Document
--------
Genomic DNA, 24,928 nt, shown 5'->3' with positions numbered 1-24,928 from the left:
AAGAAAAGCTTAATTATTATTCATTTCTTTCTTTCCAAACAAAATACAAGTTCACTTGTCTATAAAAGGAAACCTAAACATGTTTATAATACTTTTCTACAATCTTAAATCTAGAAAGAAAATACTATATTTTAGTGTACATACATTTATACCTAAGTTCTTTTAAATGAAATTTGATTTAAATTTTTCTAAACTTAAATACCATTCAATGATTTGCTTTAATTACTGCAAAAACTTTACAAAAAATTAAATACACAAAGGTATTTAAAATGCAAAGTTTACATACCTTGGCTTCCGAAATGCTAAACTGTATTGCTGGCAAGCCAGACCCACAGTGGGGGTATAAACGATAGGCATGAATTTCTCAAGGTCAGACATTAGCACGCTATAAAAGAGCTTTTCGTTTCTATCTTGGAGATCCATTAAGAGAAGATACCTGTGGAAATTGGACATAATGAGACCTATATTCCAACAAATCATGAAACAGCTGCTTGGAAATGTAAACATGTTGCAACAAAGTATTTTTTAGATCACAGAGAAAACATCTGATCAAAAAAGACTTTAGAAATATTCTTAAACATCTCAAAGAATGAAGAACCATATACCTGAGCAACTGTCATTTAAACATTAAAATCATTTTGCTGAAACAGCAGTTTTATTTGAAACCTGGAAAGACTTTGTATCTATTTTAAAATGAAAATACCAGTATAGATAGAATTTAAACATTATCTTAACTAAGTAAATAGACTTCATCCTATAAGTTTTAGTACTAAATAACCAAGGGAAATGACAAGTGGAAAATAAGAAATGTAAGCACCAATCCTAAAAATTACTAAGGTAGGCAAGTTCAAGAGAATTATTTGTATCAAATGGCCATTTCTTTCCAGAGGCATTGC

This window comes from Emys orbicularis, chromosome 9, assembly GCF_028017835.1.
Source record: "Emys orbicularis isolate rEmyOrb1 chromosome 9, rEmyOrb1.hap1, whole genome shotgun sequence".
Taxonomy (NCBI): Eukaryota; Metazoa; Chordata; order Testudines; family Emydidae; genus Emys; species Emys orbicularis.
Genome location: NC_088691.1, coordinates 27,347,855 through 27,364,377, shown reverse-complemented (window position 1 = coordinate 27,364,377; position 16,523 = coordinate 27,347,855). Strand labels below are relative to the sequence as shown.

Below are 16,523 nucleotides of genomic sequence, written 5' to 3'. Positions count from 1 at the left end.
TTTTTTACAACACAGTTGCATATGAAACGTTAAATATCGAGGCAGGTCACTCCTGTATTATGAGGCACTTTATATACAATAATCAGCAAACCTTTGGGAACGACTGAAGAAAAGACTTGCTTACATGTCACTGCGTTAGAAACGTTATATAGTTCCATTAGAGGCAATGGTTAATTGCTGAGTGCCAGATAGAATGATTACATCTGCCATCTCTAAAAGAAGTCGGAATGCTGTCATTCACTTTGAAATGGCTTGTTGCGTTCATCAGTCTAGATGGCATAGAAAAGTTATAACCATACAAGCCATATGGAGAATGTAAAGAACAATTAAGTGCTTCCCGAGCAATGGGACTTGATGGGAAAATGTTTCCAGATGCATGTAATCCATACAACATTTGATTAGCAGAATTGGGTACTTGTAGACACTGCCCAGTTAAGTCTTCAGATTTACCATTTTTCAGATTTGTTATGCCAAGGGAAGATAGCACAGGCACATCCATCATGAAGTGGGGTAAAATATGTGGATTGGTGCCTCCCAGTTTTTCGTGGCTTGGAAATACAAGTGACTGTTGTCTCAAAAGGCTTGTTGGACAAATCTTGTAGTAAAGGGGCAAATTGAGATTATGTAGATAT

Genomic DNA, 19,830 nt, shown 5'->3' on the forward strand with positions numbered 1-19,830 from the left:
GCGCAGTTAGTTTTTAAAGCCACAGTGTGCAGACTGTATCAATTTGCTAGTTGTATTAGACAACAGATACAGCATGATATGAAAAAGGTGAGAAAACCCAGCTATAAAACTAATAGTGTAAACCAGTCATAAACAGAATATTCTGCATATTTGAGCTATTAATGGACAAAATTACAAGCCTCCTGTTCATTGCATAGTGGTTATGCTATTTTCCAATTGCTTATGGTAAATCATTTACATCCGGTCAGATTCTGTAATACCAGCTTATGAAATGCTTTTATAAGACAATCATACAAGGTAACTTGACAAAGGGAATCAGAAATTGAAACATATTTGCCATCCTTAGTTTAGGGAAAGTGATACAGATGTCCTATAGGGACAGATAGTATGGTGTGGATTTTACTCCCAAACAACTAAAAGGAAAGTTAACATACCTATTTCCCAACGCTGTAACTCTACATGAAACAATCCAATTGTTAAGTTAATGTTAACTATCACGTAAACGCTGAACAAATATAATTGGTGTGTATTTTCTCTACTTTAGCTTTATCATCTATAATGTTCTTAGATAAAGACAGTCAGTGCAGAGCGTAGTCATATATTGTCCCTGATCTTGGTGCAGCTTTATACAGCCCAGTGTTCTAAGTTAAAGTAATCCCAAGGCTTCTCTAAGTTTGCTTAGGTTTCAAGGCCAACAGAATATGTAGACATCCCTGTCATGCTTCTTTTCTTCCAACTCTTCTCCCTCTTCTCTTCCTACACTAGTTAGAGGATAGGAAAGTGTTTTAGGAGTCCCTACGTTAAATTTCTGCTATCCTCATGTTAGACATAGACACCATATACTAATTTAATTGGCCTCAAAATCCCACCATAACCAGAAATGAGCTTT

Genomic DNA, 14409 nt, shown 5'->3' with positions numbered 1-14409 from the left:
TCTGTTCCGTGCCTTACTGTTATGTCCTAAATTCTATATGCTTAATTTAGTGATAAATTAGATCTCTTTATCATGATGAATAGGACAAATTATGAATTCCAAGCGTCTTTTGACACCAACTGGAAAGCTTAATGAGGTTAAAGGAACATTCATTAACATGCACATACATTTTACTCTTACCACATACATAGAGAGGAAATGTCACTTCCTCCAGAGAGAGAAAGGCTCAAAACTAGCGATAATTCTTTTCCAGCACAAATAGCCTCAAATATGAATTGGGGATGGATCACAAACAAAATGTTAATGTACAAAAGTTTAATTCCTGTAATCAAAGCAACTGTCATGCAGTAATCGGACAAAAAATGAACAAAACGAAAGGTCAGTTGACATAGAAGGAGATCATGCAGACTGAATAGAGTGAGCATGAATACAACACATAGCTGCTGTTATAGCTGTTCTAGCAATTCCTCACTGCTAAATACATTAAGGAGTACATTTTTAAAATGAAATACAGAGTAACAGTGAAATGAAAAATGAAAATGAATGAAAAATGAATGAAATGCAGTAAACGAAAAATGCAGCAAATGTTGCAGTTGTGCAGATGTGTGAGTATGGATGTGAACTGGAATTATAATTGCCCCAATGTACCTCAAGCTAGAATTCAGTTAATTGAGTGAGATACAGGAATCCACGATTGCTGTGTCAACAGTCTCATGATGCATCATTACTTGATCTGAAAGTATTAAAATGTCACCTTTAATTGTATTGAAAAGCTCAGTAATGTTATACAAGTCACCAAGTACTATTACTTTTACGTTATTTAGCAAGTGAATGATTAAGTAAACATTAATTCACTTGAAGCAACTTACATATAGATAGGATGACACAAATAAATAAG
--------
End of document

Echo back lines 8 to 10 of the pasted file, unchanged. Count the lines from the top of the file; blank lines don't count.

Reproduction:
TTTTTTACAACACAGTTGCATATGAAACGTTAAATATCGAGGCAGGTCACTCCTGTATTATGAGGCACTTTATATACAATAATCAGCAAACCTTTGGGAACGACTGAAGAAAAGACTTGCTTACATGTCACTGCGTTAGAAACGTTATATAGTTCCATTAGAGGCAATGGTTAATTGCTGAGTGCCAGATAGAATGATTACATCTGCCATCTCTAAAAGAAGTCGGAATGCTGTCATTCACTTTGAAATGGCTTGTTGCGTTCATCAGTCTAGATGGCATAGAAAAGTTATAACCATACAAGCCATATGGAGAATGTAAAGAACAATTAAGTGCTTCCCGAGCAATGGGACTTGATGGGAAAATGTTTCCAGATGCATGTAATCCATACAACATTTGATTAGCAGAATTGGGTACTTGTAGACACTGCCCAGTTAAGTCTTCAGATTTACCATTTTTCAGATTTGTTATGCCAAGGGAAGATAGCACAGGCACATCCATCATGAAGTGGGGTAAAATATGTGGATTGGTGCCTCCCAGTTTTTCGTGGCTTGGAAATACAAGTGACTGTTGTCTCAAAAGGCTTGTTGGACAAATCTTGTAGTAAAGGGGCAAATTGAGATTATGTAGATAT

Genomic DNA, 19,830 nt, shown 5'->3' on the forward strand with positions numbered 1-19,830 from the left:
GCGCAGTTAGTTTTTAAAGCCACAGTGTGCAGACTGTATCAATTTGCTAGTTGTATTAGACAACAGATACAGCATGATATGAAAAAGGTGAGAAAACCCAGCTATAAAACTAATAGTGTAAACCAGTCATAAACAGAATATTCTGCATATTTGAGCTATTAATGGACAAAATTACAAGCCTCCTGTTCATTGCATAGTGGTTATGCTATTTTCCAATTGCTTATGGTAAATCATTTACATCCGGTCAGATTCTGTAATACCAGCTTATGAAATGCTTTTATAAGACAATCATACAAGGTAACTTGACAAAGGGAATCAGAAATTGAAACATATTTGCCATCCTTAGTTTAGGGAAAGTGATACAGATGTCCTATAGGGACAGATAGTATGGTGTGGATTTTACTCCCAAACAACTAAAAGGAAAGTTAACATACCTATTTCCCAACGCTGTAACTCTACATGAAACAATCCAATTGTTAAGTTAATGTTAACTATCACGTAAACGCTGAACAAATATAATTGGTGTGTATTTTCTCTACTTTAGCTTTATCATCTATAATGTTCTTAGATAAAGACAGTCAGTGCAGAGCGTAGTCATATATTGTCCCTGATCTTGGTGCAGCTTTATACAGCCCAGTGTTCTAAGTTAAAGTAATCCCAAGGCTTCTCTAAGTTTGCTTAGGTTTCAAGGCCAACAGAATATGTAGACATCCCTGTCATGCTTCTTTTCTTCCAACTCTTCTCCCTCTTCTCTTCCTACACTAGTTAGAGGATAGGAAAGTGTTTTAGGAGTCCCTACGTTAAATTTCTGCTATCCTCATGTTAGACATAGACACCATATACTAATTTAATTGGCCTCAAAATCCCACCATAACCAGAAATGAGCTTT